Album Review: Alhousseini Anivolla – Osas, It’s Time [Fidjomusic, 8th April 2017]

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Former Tinariwen & Etran Finatawa guitarist and vocalist Alhousseini Anivolla is a self-proclaimed ambassador for cultural diversity in a changing world; a nomad whose experiences inspire and inform his song writing. This second solo album Osas – It’s Time is simple in both concept and execution. Stripped down production and a spontaneous feel belie the accomplished playing. The understated delivery is transcended by highly symbolic lyrics that ache with nostalgia for ancient traditions and the beauty of the Sahara Desert. Isolation and flight are key themes in Anivolla’s music as he wanders the planet, from his home in Niamy, Niger to his European base in Berlin and beyond. Unlike his previous solo album Anewal-The Walking Man (recorded in his home country and released in 2012), this one was recorded in Wales with producer Colin Bass, who had previously worked with Anivolla on his Etran Finatawa albums.

Although this album loses something of the atmosphere of his previous one, it still rolls along at an utterly hypnotic and lilting camel’s pace. The album begins as you might expect, introducing the distinctive rhythms associated with desert blues played on electric guitar with a simple calabash accompaniment, while Tamashek vocals cut in with an edgy insistence. It takes a while to warm up, but by the time it reaches the three stand-out tracks you are hooked. Isouwad, with its relentless up-tempo, hypnotic electric guitar groove is reminiscent of the Malian sounds of early Amadou & Mariam, with guitar breaks that seem to rise on thermal currents. Algher has a beautiful pace that you cannot help but move your body to, and Tamadrite Nackal’s jangling guitar interplay gives it a delightful live feel.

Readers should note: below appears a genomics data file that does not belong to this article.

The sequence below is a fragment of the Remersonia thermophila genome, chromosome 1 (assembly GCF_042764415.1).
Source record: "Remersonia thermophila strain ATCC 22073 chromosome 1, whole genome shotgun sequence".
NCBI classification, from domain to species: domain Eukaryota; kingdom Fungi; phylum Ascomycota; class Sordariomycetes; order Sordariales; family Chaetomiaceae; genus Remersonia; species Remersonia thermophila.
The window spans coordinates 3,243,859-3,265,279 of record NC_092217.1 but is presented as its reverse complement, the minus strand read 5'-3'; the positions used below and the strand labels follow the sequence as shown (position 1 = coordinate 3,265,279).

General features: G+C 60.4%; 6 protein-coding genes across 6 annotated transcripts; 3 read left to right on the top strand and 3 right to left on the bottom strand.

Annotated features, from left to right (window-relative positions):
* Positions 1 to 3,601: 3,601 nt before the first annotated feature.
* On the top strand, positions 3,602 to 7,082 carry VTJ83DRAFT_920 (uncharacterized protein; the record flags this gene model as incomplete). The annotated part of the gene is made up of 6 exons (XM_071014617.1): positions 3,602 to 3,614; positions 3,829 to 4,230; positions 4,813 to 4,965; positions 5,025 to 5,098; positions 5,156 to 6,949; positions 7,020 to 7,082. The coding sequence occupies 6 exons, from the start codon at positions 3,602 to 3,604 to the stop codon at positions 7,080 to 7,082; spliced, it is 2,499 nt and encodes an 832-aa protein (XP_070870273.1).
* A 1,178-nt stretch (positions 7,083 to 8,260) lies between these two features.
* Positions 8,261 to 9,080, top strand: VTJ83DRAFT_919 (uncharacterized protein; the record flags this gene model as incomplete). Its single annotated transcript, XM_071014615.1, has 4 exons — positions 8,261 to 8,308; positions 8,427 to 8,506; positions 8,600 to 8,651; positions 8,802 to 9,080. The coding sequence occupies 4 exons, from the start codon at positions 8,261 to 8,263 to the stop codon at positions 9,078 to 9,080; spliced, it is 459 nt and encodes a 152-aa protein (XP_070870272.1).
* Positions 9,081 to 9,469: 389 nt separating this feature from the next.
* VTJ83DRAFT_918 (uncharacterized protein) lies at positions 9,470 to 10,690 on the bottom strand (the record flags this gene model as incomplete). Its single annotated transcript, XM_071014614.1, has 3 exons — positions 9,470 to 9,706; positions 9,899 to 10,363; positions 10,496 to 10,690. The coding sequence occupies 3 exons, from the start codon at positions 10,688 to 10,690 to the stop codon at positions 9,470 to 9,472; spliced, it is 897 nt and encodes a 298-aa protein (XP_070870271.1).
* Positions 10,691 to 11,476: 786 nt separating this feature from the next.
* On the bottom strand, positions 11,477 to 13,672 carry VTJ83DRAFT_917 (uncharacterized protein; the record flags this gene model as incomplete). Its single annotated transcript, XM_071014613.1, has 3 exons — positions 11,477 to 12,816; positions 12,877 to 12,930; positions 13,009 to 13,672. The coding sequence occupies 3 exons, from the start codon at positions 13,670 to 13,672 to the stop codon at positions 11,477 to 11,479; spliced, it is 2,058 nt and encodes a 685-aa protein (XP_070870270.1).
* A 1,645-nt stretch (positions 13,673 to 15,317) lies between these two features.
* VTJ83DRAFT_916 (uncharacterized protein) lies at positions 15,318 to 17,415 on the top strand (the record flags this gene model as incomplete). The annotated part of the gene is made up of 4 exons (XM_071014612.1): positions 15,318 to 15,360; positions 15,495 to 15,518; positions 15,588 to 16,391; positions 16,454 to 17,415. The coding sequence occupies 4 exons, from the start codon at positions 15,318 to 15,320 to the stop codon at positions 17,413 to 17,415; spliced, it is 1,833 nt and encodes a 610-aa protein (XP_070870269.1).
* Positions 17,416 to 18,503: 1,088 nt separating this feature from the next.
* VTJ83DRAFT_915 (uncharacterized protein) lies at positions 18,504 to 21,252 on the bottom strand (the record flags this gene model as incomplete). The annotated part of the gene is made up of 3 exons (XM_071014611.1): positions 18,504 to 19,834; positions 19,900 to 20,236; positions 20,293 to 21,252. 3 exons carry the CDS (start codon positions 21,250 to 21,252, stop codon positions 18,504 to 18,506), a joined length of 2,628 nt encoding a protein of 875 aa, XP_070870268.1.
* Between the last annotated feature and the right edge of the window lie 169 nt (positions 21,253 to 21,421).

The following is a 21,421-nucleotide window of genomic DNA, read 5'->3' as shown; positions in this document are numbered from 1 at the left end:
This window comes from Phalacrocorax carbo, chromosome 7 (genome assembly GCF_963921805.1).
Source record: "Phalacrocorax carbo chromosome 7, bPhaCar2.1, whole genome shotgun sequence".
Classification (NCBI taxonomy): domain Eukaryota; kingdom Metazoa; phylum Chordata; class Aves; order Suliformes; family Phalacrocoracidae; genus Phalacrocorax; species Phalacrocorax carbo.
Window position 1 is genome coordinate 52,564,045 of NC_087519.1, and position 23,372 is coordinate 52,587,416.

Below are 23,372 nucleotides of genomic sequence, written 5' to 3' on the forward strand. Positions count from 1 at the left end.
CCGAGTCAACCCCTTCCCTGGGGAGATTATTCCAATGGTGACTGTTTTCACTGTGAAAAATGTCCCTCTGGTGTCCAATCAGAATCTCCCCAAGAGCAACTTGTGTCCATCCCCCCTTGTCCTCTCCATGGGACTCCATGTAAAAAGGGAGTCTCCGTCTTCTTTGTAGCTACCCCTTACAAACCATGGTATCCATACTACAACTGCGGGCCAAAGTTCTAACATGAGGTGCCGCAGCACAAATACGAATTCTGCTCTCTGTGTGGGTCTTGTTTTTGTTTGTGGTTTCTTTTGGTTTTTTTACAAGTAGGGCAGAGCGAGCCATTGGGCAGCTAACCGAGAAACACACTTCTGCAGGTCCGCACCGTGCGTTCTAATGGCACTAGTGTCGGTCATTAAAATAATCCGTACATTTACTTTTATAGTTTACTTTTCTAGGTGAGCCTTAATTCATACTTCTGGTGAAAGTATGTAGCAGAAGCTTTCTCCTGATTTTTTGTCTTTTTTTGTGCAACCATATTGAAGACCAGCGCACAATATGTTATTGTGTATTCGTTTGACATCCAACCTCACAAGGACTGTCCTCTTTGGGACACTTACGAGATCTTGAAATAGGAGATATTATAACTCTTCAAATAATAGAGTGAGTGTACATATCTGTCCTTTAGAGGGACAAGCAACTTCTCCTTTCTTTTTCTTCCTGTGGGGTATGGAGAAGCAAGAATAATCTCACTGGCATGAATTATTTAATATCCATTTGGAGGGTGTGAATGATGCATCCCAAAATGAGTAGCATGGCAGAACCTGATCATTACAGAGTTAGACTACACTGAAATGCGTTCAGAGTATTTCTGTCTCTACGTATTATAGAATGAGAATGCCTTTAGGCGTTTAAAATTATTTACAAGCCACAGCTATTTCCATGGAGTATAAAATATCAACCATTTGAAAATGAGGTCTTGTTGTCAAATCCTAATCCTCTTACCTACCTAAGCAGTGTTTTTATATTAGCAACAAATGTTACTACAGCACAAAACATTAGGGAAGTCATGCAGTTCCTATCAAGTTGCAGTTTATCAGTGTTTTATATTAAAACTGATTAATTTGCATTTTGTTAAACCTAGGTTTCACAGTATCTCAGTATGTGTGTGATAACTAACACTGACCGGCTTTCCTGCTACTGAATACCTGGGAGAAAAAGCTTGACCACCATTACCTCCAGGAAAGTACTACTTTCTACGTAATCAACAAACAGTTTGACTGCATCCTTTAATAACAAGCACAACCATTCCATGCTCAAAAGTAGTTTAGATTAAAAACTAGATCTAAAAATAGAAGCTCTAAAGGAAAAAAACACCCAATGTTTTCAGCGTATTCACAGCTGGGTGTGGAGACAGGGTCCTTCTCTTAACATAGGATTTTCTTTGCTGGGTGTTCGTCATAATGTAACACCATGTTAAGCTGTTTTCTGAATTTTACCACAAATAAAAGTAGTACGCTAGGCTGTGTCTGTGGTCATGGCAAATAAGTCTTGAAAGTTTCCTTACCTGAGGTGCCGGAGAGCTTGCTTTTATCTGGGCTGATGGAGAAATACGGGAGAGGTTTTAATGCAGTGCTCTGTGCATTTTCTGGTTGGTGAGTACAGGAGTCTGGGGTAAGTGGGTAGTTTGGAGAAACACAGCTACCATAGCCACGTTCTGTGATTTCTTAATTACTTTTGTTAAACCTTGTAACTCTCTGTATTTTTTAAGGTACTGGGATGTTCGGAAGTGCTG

This is not a flashy album with the kind of guitar work you get from the likes of Bombino, though Chet Azawad jangles with a superbly pulsing guitar break. What the soundscape lacks in variety due to minimal input from other musicians it makes up for in style. With its call and response vocals there’s a different dynamic in Asalam that adds something of a Berber flavour, and the contrast of a lumpy, unsteady gait in Osas adds a refreshing new vibe, characterised by the poignancy of the track Idinite.

Anivolla’s album Osas – It’s Time aches with a distinctly intense Tamashek feeling, adding to the growing canon that tells of a new kind of nomadic existence.

 

 




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